Combined short and long-term heat storage with sodium acetate trihydrate for solar combi-systems

    Research output: Book/ReportPh.D. thesis

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    With increasing utilization of energy from renewable sources, solar heating has become a promising technology for reducing fossil fuel consumption in the building sector. Due to the mismatch of solar energy resources and the demand patterns of single family houses in central and northern Europe, long-term heat storage is essential for solar combi-systems that cover hot water supply and heating with a solar fraction larger than 50%.
    Therefore, a concept for combined short and long-term heat storage utilizing stable supercooling of sodium acetate trihydrate (SAT) was examined for its applicability in combi-systems. The concept enables use of the sensible heat capacity of liquid SAT composites while preserving its heat of fusion at room temperature. Thus, loss-free heat storage is achieved, which can be utilized for on-demand supply in periods without solar irradiation available. The research objective was to develop a heat storage prototype and to test it in a full scale laboratory solar heating system. Findings were used in system simulation as well as to design inexpensive heat storage units. SAT composites containing thickening agents and liquid polymers were identified to be suitable heat storage materials. Their heat of fusion, available in supercooled state at 20 °C, was determined to be in the range of 205–216 kJ/kg. Material tests showed that SAT composites in glass bottles supercool down to temperatures
    of about −24 °C, and crystallized in the range of −9 °C to −15 °C in contact with steel. Thus, devices employing mechanical seed crystal injection and local cooling by Peltier elements or evaporating carbon dioxide were applicable to initiate crystallization of supercooled SAT composites when heat was on demand.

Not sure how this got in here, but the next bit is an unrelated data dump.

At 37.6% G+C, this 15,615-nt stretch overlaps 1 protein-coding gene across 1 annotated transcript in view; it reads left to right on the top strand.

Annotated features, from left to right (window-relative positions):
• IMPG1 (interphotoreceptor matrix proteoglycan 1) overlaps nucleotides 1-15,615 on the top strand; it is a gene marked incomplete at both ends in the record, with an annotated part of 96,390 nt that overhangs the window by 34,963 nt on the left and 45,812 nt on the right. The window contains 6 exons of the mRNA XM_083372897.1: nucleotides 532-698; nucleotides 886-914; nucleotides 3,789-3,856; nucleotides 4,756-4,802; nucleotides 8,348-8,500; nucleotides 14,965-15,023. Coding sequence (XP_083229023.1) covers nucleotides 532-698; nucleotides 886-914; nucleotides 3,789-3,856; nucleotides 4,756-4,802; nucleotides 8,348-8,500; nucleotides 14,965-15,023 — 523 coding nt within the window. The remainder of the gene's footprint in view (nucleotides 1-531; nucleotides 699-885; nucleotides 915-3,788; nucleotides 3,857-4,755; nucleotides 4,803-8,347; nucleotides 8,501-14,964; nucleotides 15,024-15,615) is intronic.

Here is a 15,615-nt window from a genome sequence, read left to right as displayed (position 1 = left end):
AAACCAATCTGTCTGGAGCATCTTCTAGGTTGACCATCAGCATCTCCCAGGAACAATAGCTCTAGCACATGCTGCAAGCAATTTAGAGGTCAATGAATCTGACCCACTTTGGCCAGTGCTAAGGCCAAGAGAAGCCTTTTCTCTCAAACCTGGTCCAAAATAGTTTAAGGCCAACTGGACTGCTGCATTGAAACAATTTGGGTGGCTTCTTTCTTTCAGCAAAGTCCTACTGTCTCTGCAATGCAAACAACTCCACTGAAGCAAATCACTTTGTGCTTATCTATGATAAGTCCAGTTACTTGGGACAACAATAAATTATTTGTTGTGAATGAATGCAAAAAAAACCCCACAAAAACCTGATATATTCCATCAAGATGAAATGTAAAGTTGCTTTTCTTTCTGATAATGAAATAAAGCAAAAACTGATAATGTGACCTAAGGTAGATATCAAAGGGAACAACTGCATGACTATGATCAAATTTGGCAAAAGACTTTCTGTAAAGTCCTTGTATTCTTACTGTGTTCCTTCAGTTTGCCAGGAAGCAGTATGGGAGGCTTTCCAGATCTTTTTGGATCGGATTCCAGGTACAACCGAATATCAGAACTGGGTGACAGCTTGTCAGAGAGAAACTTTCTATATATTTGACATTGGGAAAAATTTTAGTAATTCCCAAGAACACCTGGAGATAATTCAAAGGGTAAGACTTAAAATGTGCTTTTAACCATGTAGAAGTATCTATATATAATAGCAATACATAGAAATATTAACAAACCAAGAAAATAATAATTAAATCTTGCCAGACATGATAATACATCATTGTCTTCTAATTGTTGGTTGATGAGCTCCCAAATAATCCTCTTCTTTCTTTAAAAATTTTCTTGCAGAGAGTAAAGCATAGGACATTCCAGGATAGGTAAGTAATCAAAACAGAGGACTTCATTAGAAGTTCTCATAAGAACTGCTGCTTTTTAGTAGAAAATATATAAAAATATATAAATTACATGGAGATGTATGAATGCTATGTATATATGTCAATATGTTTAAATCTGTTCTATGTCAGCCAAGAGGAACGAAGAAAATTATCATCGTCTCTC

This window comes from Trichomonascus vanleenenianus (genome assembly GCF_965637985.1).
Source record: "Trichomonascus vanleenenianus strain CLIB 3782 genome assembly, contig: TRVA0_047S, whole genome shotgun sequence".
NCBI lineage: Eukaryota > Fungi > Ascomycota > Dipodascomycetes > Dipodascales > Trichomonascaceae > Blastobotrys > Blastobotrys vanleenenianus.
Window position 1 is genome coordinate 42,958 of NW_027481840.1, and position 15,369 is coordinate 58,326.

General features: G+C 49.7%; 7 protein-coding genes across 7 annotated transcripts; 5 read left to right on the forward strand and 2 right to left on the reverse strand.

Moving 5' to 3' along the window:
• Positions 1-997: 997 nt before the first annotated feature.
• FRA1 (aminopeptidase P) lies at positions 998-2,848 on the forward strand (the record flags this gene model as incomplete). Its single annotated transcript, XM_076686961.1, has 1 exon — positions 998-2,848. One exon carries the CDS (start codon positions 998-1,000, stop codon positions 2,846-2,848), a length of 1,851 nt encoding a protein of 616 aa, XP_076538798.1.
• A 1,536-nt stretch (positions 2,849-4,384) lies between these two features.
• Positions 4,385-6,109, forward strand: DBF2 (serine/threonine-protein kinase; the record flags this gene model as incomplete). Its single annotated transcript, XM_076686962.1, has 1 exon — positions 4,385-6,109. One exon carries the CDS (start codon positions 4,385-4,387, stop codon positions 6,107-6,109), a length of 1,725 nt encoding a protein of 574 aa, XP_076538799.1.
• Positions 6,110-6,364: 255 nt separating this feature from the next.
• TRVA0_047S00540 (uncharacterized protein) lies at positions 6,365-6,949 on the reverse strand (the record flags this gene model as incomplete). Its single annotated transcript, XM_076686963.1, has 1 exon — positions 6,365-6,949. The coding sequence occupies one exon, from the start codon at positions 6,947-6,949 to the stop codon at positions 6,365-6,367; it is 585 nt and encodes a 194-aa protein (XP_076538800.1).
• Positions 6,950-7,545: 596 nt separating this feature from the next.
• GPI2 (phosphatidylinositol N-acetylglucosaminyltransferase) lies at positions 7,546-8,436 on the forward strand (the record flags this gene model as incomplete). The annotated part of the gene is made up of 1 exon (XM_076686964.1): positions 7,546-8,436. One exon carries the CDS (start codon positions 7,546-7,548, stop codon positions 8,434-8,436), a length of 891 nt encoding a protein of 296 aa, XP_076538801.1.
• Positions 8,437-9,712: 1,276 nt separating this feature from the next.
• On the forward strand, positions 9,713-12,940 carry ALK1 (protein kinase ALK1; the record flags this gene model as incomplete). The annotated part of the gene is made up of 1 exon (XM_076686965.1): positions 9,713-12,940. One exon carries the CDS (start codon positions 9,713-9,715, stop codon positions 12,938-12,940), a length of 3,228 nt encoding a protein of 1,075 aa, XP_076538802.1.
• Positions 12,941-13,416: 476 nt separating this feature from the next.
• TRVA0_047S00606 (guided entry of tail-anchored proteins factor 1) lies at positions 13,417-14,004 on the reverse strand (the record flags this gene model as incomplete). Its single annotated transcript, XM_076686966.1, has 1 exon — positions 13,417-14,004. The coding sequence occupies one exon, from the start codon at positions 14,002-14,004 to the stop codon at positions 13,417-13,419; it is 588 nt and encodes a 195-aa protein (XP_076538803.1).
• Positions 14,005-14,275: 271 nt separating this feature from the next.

Four heat storage units, each containing 200–220 kg of SAT composites, and a 735 L water tank formed a segmented heat storage prototype. A system control strategy was developed for charging the heat storage with an array of 22.4 m2 (aperture) evacuated tubular solar collectors and to enable hot water supply and space heating. System demonstration with heat demand patterns of a Passive House in Danish climate and verified control parameters proved applicability of the heat storage concept. System simulations for a solar heating system for the house with a yearly heat demand of 3977 kWh with optimized component specifications and 1 m3 of SAT composites and 22.4 m2 (aperture) collector area resulted in a yearly solar fraction of 71%. The system was found to perform best with SAT composite volumes below 1 m3, heat storage units of 200 L, a 0.6 m3 water tank and with collector areas of 12.8−22.4 m2 with a collector tilt of 70°. Inexpensive tank-in-tank units, built with standard componens of water stores, could be applied in the system. Laboratory tests showed that their heat transfer properties were sufficient for hot water supply and space heating with liquid SAT composite, whereas discontinuous discharge would be needed during solidification.
    For the first time, a solar heating system utilizing stable supercooling of SAT composites was demonstrated. This work will provide reference for solar heating in energy efficient buildings with solar fractions above 70%. Further studies are needed to elucidate optimal application of the heat storage concept for different climates considering different collector types, improved heat storage units and electric grid stabilization via power-to-heat conversion.
    Original languageEnglish
    PublisherTechnical University of Denmark, Department of Civil Engineering
    Number of pages238
    ISBN (Print)9788778775078
    Publication statusPublished - 2019
    SeriesB Y G D T U. Rapport


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